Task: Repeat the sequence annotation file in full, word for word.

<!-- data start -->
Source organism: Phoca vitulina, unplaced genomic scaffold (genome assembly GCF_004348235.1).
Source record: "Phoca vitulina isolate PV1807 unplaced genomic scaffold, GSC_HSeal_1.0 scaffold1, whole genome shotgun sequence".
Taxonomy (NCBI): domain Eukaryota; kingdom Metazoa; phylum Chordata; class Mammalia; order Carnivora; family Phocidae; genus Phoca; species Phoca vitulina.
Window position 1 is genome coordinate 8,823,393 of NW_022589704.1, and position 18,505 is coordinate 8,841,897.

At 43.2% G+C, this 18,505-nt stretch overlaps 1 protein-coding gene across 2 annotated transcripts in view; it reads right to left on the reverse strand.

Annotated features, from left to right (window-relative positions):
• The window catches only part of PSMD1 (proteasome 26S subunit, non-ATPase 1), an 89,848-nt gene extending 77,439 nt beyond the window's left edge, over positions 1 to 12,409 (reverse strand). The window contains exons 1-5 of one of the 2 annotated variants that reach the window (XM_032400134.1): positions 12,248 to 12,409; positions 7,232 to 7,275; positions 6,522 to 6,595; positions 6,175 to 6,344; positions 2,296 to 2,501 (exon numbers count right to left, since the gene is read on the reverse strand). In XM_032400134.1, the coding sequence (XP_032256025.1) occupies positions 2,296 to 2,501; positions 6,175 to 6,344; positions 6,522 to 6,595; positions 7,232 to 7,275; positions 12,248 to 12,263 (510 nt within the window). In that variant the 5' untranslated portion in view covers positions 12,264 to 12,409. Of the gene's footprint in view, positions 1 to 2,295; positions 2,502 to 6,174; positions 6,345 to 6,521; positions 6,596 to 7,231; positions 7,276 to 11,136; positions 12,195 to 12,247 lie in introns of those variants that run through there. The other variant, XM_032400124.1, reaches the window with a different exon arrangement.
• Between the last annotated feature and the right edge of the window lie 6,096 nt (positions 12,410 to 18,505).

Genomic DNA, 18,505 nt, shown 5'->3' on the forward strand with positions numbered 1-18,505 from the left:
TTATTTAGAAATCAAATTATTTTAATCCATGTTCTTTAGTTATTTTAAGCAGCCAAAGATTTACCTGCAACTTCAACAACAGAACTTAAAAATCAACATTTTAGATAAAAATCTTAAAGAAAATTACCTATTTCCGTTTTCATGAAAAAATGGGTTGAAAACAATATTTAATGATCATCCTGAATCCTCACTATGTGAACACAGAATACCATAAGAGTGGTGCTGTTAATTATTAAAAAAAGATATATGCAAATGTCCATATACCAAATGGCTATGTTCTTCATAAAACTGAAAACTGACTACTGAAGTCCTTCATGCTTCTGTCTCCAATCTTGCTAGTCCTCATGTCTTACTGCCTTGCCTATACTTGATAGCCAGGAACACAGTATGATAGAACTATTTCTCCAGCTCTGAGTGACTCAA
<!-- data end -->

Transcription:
Source organism: Phoca vitulina, unplaced genomic scaffold (genome assembly GCF_004348235.1).
Source record: "Phoca vitulina isolate PV1807 unplaced genomic scaffold, GSC_HSeal_1.0 scaffold1, whole genome shotgun sequence".
Taxonomy (NCBI): domain Eukaryota; kingdom Metazoa; phylum Chordata; class Mammalia; order Carnivora; family Phocidae; genus Phoca; species Phoca vitulina.
Window position 1 is genome coordinate 8,823,393 of NW_022589704.1, and position 18,505 is coordinate 8,841,897.

At 43.2% G+C, this 18,505-nt stretch overlaps 1 protein-coding gene across 2 annotated transcripts in view; it reads right to left on the reverse strand.

Annotated features, from left to right (window-relative positions):
• The window catches only part of PSMD1 (proteasome 26S subunit, non-ATPase 1), an 89,848-nt gene extending 77,439 nt beyond the window's left edge, over positions 1 to 12,409 (reverse strand). The window contains exons 1-5 of one of the 2 annotated variants that reach the window (XM_032400134.1): positions 12,248 to 12,409; positions 7,232 to 7,275; positions 6,522 to 6,595; positions 6,175 to 6,344; positions 2,296 to 2,501 (exon numbers count right to left, since the gene is read on the reverse strand). In XM_032400134.1, the coding sequence (XP_032256025.1) occupies positions 2,296 to 2,501; positions 6,175 to 6,344; positions 6,522 to 6,595; positions 7,232 to 7,275; positions 12,248 to 12,263 (510 nt within the window). In that variant the 5' untranslated portion in view covers positions 12,264 to 12,409. Of the gene's footprint in view, positions 1 to 2,295; positions 2,502 to 6,174; positions 6,345 to 6,521; positions 6,596 to 7,231; positions 7,276 to 11,136; positions 12,195 to 12,247 lie in introns of those variants that run through there. The other variant, XM_032400124.1, reaches the window with a different exon arrangement.
• Between the last annotated feature and the right edge of the window lie 6,096 nt (positions 12,410 to 18,505).

Genomic DNA, 18,505 nt, shown 5'->3' on the forward strand with positions numbered 1-18,505 from the left:
TTATTTAGAAATCAAATTATTTTAATCCATGTTCTTTAGTTATTTTAAGCAGCCAAAGATTTACCTGCAACTTCAACAACAGAACTTAAAAATCAACATTTTAGATAAAAATCTTAAAGAAAATTACCTATTTCCGTTTTCATGAAAAAATGGGTTGAAAACAATATTTAATGATCATCCTGAATCCTCACTATGTGAACACAGAATACCATAAGAGTGGTGCTGTTAATTATTAAAAAAAGATATATGCAAATGTCCATATACCAAATGGCTATGTTCTTCATAAAACTGAAAACTGACTACTGAAGTCCTTCATGCTTCTGTCTCCAATCTTGCTAGTCCTCATGTCTTACTGCCTTGCCTATACTTGATAGCCAGGAACACAGTATGATAGAACTATTTCTCCAGCTCTGAGTGACTCAA